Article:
|Elevation||407 metres (1,335 ft)|
|Prominence||298 metres (978 ft)|
|Parent peak||Kinder Scout|
|Parent range||Shropshire Hills|
|Topo map||OS Landranger 127|
The Wrekin // is a hill in east Shropshire, England. It is located some five miles (8 km) west of Telford, on the border between the districts of Shropshire and Telford and Wrekin. Rising to a height of 407 metres (1,335 feet) above the Shropshire Plain, it is a prominent and well-known landmark, signalling the entrance to Shropshire for travellers westbound on the M54 motorway. The Wrekin is contained within the northern panhandle of the Shropshire Hills AONB. The hill is popular for walkers and tourists and offers good views of Shropshire. It can be seen well into Staffordshire and the Black Country, and even as far as the Beetham Tower in Manchester, Winter Hill in Lancashire and Cleeve Hill in Gloucestershire.
The earliest mention of the Wrekin (pronounced locally as REE-KIN) occurs in a charter of 855, as entered in a late 11th century Worcester cartulary, spelled Wreocensetun. Its modern form is believed to have come into modern English by way of Mercian, and that is likely to have been taken from the early Celtic word Wrikon. It is presumed to be etymologically related to the Latin name for the town of Viroconium Cornoviorum - Viroconium="place of werewolves" - (modern Wroxeter; the Cornovii were the Brittonic tribe inhabiting the area), related to similar-sounding names such as Wrexham (a charter of 1236 refers to this place as Wrectesham) which was also part of the northwestern edge of the Cornovii Kingdom.
The minor Anglo-Saxon kingdom of the Wreocensæte existed in the area prior to Mercian reign. For several centuries the hill was known as Mount Gilbert, a name given to it by the Normans after a hermit who lived there.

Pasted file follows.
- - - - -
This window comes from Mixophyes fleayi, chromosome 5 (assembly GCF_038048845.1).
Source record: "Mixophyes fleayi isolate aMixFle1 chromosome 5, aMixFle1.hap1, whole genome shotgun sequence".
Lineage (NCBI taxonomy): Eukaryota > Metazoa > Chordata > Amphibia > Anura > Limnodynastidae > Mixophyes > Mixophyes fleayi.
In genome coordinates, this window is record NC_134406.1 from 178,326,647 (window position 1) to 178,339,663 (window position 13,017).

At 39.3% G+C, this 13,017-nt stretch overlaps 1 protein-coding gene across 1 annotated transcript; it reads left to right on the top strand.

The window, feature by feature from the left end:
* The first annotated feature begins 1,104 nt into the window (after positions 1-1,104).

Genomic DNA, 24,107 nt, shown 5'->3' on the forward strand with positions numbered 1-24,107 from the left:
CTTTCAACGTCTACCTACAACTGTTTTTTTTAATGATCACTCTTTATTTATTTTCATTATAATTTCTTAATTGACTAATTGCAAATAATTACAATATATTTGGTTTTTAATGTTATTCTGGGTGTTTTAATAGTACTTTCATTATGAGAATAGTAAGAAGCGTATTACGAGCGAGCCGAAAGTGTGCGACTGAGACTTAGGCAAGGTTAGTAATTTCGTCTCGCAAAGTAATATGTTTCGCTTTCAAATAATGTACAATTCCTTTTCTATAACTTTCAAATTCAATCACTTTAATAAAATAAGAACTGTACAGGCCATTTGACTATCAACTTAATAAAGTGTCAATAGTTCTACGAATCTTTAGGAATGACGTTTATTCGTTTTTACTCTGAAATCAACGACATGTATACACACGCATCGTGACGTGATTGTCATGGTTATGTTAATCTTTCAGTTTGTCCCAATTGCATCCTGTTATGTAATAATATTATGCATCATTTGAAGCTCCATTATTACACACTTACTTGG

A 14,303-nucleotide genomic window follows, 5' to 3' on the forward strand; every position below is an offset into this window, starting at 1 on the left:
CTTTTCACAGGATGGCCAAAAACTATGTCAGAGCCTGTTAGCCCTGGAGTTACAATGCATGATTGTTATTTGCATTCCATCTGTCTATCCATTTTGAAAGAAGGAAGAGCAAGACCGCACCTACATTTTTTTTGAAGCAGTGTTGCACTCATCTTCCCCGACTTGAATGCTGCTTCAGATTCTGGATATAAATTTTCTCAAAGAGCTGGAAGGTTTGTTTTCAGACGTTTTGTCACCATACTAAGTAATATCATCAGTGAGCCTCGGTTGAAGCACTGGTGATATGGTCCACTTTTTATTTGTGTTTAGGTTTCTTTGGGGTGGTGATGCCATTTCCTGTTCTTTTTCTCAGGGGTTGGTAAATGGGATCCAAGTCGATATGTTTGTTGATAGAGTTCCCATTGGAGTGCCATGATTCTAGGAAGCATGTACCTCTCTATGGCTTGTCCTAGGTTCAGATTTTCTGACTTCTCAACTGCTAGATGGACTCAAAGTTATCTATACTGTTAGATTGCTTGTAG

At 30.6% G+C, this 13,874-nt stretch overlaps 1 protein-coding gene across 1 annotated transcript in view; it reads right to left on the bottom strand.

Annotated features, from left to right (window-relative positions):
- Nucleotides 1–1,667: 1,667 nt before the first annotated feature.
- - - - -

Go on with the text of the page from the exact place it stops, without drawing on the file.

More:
There is an Iron Age hill fort on the summit almost 8 ha (20 acres) in size, to which the name Uriconio originally referred. It is thought the fort was built by the Cornovii tribe and was once their capital.
A more recent addition is the Wrekin transmitting station, used for broadcasting and telecommunications. At the top of the main mast is a beacon which emits a red pulse of light every few seconds at night. A beacon was originally erected on the Wrekin during the Second World War to warn aircraft, and kept in operation until 1960. A new beacon was then installed in 2000, as part of a project to celebrate the new millennium. It is known locally as the "Wrekin Beacon", and is visible for many miles around.
The geology of the Wrekin and its immediate area is complex, consisting of a variety of rocks of a range of ages affected by numerous faults. The crest of the Wrekin's ridge and its northwestern slopes are formed from various rocks of volcanic origin assigned to the Uriconian series, of Precambrian age. The 'Uriconian Volcanics' include rhyolites, tuffs and agglomerates. These rocks – layers of ancient lava flows laid down in a volcanic island arc, similar to modern Japan – are approximately 680 million years old.
Dolerite dykes intruded the extrusive volcanic rocks around 563 million years ago. A variety of the intrusive igneous rock granophyre, known as Ercallite forms the northeastern shoulder of the Ercall. It was put in place around 560 million years ago and is overlain by Cambrian rocks of sedimentary origin. The southeastern side of the ridge is largely formed from sandstones and shales of Cambrian age. They include the early Cambrian Lower Comley Sandstone and Lower Comley Limestones together with the Wrekin Quartzite, outcrops of which also occur to the northwest of the ridge.
The lower ground to the northwest comprises sandstones and mudstones of late Carboniferous and Permian age whilst to the southeast are a succession of rocks of early Carboniferous age including limestone, the Little Wenlock Basalt and the Lydebrook Sandstone.
Structurally, the Wrekin together with the Ercall forms part of the Church Stretton Complex where different geological terranes meet. The Cymru Terrane is to the west with the Wrekin Terrane to the east of the fault system. The fault system trends north-northeast:south-southwest and the line carries on through other geologically important exposures such as those in the area of Caer Caradoc.
Contrary to a common misconception, the Wrekin has never been a volcano in its own right, but is composed mainly of volcanic rocks and is a product of volcanism. Its modern shape, which from certain viewpoints appears to resemble a volcano, has been formed by other natural processes.
The name the Wrekin is also used to refer more generally to the part of East Shropshire around the towns of Telford and Wellington, within sight of the hill. The surrounding area is one of the birthplaces of industry: Ironbridge Gorge is just to the south of the Wrekin hill. Woodland covers much of the hill, the area around the hill and into the Ironbridge Gorge area too. The eponymous Wrekin parliamentary constituency incorporates the hill.